Melinda Gates says her success is "the direct result of contraceptives"

Melinda Gates says her success is "the direct result of contraceptives"
Bill and Melinda Gates Seth Wenig/AP
Bill and Melinda Gates Seth Wenig/AP

Melinda Gates has long been a vocal advocate of contraceptives, but in an editorial published in Fortune Tuesday, she credited birth control for her ability to enjoy the career and the life that she's had.

"It’s no accident that my three kids were born three years apart — or that I didn’t have my first child until I'd finished graduate school and devoted a decade to my career at Microsoft," Gates wrote. "My family, my career, my life as I know it are all the direct result of contraceptives. And now, I realize how lucky that makes me."

The piece published in tandem with the Bill and Melinda Gates Foundation's annual letter, which, among a number of interrelated causes, discussed the necessity of expanding global access to family planning services. 

Melinda Gates speaks on stage during the Fast Company Innovation Festival 2016.
Melinda Gates speaks on stage during the Fast Company Innovation Festival 2016. Brad Barket/Getty Images

"Saving children’s lives is the goal that launched our global work," Gates wrote in the letter. "It’s an end in itself. But then we learned it has all these other benefits as well. If parents believe their children will survive — and if they have the power to time and space their pregnancies — they choose to have fewer children." But the children they do have, the letter stressed, are better cared for, healthier, generally better educated and more frequently equipped with the tools to improve their family's economic situation.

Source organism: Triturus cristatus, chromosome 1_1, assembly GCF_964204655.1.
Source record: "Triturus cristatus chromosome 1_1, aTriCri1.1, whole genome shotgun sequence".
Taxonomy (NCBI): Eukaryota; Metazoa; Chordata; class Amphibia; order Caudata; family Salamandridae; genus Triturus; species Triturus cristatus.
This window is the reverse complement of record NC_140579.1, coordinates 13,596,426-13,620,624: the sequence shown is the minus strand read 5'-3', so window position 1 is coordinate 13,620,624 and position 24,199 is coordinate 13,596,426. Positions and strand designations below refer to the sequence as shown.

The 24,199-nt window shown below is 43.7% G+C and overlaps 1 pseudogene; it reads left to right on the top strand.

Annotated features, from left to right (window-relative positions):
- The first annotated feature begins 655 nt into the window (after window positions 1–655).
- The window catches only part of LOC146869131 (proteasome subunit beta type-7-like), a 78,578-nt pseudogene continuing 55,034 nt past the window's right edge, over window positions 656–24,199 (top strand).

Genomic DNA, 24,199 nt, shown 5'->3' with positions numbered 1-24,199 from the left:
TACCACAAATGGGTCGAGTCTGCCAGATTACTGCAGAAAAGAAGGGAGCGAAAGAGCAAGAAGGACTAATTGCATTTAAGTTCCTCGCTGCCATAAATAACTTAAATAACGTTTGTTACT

Gates added that, "For the first time in history, more than 300 million women in developing countries are using modern methods of contraception." She and her husband hope to expand access by an additional 120 million in the next three years through Family Planning 2020

Calling contraceptives "one of the greatest antipoverty innovations in history," Gates noted that when mothers can space out childbirths, their children are more likely to thrive. Mothers, too, get the chance to set themselves and their children up for more successful lives — just as Gates herself did.

Bill and Melinda Gates talk to reporters about the 2016 annual letter from the Bill and Melinda Gates Foundation.
Bill and Melinda Gates talk to reporters about the 2016 annual letter from the Bill and Melinda Gates Foundation. Seth Wenig/AP

There is a striking disparity in birth control use between the Western world and developing nations, according to a 2015 report by the World Health Organization — while 75% of North American women in partnerships used contraceptives, compared to only about 40% of women in developing countries and 33% of women in Africa. 

According to the Guttmacher Institute, developing countries saw roughly 185 million pregnancies in 2008, 40% of which were unintended. Roughly half the unintended pregnancies led to abortions. Nearly 50,000 women worldwide died from unsafe abortions in 2008, according to Guttmacher, and at higher rates in poorer countries with restricted family planning resources. And, as the Gates' pointed out in their letter, poverty and pregnancy are inextricably linked. 

"No country in the last 50 years has emerged from poverty without expanding access to contraception," the couple wrote. 

The Gates Foundation has traditionally funded research into contraceptive methods, including the compact shot the couple discussed in the letter. It's a longer-acting method that proves more effective in communities where women might have to travel long distances to their nearest clinic. Funding contraceptive innovations like this, she said, is imperative for global health.

"If you care about giving children a chance at a healthy future, if you care about giving women a chance to take their families from poverty to prosperity, and if you care about giving poor countries the chance to become rich ones, then you must care about contraceptives," Gates wrote.